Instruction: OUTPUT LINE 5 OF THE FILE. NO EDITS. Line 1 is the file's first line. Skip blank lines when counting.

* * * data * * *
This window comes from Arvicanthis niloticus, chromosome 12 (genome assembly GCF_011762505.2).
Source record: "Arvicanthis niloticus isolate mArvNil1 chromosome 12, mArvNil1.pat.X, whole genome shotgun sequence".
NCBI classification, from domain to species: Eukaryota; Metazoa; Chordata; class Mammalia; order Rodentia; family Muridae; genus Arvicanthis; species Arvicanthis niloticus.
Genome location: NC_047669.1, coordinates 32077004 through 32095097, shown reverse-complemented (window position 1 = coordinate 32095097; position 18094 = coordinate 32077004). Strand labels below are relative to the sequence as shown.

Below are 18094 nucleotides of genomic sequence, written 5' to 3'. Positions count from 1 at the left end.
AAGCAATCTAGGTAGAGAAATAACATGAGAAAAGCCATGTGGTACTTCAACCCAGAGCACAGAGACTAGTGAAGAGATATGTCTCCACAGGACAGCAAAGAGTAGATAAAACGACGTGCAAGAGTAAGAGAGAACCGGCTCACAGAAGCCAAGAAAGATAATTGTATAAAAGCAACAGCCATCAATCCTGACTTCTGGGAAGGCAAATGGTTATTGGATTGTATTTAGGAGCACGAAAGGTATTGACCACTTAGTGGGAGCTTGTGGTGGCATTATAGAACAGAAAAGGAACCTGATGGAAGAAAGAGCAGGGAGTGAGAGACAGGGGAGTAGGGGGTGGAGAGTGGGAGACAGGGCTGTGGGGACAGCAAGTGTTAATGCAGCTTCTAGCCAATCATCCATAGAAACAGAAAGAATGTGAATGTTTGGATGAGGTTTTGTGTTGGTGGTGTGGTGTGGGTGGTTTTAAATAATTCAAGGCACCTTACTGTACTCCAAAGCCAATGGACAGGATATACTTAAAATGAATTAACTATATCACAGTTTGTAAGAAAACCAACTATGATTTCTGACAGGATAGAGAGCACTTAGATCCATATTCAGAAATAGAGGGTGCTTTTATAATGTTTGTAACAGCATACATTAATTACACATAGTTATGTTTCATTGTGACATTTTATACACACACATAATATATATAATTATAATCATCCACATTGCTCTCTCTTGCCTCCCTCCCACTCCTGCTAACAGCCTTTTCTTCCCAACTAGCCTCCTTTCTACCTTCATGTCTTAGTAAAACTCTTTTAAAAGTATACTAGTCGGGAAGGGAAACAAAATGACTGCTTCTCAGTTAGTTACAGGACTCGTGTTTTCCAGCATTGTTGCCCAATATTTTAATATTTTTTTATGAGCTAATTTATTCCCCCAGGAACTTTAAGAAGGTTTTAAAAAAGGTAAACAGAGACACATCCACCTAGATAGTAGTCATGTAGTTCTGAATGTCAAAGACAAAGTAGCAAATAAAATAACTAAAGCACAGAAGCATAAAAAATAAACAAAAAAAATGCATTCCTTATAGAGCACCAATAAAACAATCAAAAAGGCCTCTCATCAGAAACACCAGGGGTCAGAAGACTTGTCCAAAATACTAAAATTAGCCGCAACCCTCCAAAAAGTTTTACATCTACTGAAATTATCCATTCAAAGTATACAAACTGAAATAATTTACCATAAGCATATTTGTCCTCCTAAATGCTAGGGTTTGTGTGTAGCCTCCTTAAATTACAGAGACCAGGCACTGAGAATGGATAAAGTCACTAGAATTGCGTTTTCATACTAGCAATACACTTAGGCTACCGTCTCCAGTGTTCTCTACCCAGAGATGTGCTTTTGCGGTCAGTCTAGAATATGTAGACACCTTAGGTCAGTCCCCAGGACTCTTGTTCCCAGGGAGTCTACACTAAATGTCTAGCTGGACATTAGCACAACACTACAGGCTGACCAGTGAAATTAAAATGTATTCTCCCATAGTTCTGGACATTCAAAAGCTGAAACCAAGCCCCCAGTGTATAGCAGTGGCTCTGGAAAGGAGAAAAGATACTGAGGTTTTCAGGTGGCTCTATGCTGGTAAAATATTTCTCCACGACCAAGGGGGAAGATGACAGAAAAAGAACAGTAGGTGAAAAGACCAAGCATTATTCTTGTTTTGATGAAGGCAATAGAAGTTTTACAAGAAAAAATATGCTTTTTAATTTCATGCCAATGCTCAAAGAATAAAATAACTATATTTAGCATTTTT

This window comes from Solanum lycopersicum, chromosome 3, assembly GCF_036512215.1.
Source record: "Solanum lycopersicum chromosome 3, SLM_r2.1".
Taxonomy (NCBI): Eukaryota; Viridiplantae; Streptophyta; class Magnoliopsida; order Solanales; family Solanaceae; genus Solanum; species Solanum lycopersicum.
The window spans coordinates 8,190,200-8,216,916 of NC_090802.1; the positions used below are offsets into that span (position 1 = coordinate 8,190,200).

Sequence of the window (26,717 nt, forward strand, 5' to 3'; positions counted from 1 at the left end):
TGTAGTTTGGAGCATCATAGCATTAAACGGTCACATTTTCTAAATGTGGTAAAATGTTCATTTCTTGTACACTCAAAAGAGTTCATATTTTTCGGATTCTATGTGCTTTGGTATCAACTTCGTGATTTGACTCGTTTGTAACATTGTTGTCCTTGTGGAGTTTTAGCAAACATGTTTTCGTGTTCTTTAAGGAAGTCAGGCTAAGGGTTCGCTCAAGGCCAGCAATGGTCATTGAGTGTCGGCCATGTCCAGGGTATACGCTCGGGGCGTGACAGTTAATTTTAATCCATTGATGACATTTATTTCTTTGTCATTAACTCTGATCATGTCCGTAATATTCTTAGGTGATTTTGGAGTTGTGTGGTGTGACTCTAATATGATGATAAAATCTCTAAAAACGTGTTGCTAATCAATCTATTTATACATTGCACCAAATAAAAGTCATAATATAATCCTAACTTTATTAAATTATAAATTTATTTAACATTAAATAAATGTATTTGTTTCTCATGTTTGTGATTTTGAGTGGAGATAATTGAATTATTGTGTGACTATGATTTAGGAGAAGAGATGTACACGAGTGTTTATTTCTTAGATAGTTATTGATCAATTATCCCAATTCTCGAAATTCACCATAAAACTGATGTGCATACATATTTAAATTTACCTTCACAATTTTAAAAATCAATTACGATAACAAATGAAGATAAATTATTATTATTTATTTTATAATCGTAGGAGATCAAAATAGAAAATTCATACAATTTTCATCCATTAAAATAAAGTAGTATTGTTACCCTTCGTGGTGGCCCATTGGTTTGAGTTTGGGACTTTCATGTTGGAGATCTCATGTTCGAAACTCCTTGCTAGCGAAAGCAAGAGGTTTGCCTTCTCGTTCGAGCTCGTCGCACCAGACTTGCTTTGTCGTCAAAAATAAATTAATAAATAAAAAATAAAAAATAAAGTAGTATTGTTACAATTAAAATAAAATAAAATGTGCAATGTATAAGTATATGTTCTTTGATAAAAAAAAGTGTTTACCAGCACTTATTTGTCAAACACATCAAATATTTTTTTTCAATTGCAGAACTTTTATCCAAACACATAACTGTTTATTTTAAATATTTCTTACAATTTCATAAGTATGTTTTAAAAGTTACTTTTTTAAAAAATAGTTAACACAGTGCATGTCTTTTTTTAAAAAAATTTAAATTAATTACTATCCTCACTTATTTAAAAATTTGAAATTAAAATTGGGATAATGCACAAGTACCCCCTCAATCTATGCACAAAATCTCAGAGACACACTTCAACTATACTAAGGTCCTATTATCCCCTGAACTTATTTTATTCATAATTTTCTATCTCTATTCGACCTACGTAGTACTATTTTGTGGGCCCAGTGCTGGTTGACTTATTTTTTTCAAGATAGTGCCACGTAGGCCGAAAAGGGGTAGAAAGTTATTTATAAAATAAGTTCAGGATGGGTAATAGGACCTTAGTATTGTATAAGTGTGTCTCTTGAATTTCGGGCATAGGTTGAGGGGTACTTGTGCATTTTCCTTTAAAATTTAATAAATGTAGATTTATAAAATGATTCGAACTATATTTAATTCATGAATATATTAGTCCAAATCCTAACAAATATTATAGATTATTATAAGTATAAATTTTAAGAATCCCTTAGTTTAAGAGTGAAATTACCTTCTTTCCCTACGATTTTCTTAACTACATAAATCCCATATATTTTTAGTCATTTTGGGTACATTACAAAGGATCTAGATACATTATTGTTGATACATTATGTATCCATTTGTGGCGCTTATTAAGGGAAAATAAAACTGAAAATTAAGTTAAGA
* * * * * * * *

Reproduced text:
Below are 18094 nucleotides of genomic sequence, written 5' to 3'. Positions count from 1 at the left end.